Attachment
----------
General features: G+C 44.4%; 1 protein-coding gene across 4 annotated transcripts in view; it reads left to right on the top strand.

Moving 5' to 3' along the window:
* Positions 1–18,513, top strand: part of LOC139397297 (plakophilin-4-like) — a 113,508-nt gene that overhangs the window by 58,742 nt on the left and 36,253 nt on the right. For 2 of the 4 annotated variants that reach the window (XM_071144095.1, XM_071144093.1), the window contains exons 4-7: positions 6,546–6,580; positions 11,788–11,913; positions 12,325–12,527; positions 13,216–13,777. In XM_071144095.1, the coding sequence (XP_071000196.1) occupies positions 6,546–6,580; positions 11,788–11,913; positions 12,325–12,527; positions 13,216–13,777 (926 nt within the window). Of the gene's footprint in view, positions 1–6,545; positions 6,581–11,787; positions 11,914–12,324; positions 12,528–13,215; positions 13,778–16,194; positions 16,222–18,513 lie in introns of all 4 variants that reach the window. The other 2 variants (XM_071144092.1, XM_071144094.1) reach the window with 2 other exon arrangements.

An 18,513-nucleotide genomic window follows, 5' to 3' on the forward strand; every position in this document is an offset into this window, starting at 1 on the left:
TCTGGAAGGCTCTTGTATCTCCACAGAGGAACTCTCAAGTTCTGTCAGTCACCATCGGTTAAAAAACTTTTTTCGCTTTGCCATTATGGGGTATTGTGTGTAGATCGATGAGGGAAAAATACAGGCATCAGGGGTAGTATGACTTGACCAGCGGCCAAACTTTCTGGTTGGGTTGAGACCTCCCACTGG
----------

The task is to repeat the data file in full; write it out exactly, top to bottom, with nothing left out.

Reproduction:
General features: G+C 44.4%; 1 protein-coding gene across 4 annotated transcripts in view; it reads left to right on the top strand.

Moving 5' to 3' along the window:
* Positions 1–18,513, top strand: part of LOC139397297 (plakophilin-4-like) — a 113,508-nt gene that overhangs the window by 58,742 nt on the left and 36,253 nt on the right. For 2 of the 4 annotated variants that reach the window (XM_071144095.1, XM_071144093.1), the window contains exons 4-7: positions 6,546–6,580; positions 11,788–11,913; positions 12,325–12,527; positions 13,216–13,777. In XM_071144095.1, the coding sequence (XP_071000196.1) occupies positions 6,546–6,580; positions 11,788–11,913; positions 12,325–12,527; positions 13,216–13,777 (926 nt within the window). Of the gene's footprint in view, positions 1–6,545; positions 6,581–11,787; positions 11,914–12,324; positions 12,528–13,215; positions 13,778–16,194; positions 16,222–18,513 lie in introns of all 4 variants that reach the window. The other 2 variants (XM_071144092.1, XM_071144094.1) reach the window with 2 other exon arrangements.

An 18,513-nucleotide genomic window follows, 5' to 3' on the forward strand; every position in this document is an offset into this window, starting at 1 on the left:
TCTGGAAGGCTCTTGTATCTCCACAGAGGAACTCTCAAGTTCTGTCAGTCACCATCGGTTAAAAAACTTTTTTCGCTTTGCCATTATGGGGTATTGTGTGTAGATCGATGAGGGAAAAATACAGGCATCAGGGGTAGTATGACTTGACCAGCGGCCAAACTTTCTGGTTGGGTTGAGACCTCCCACTGG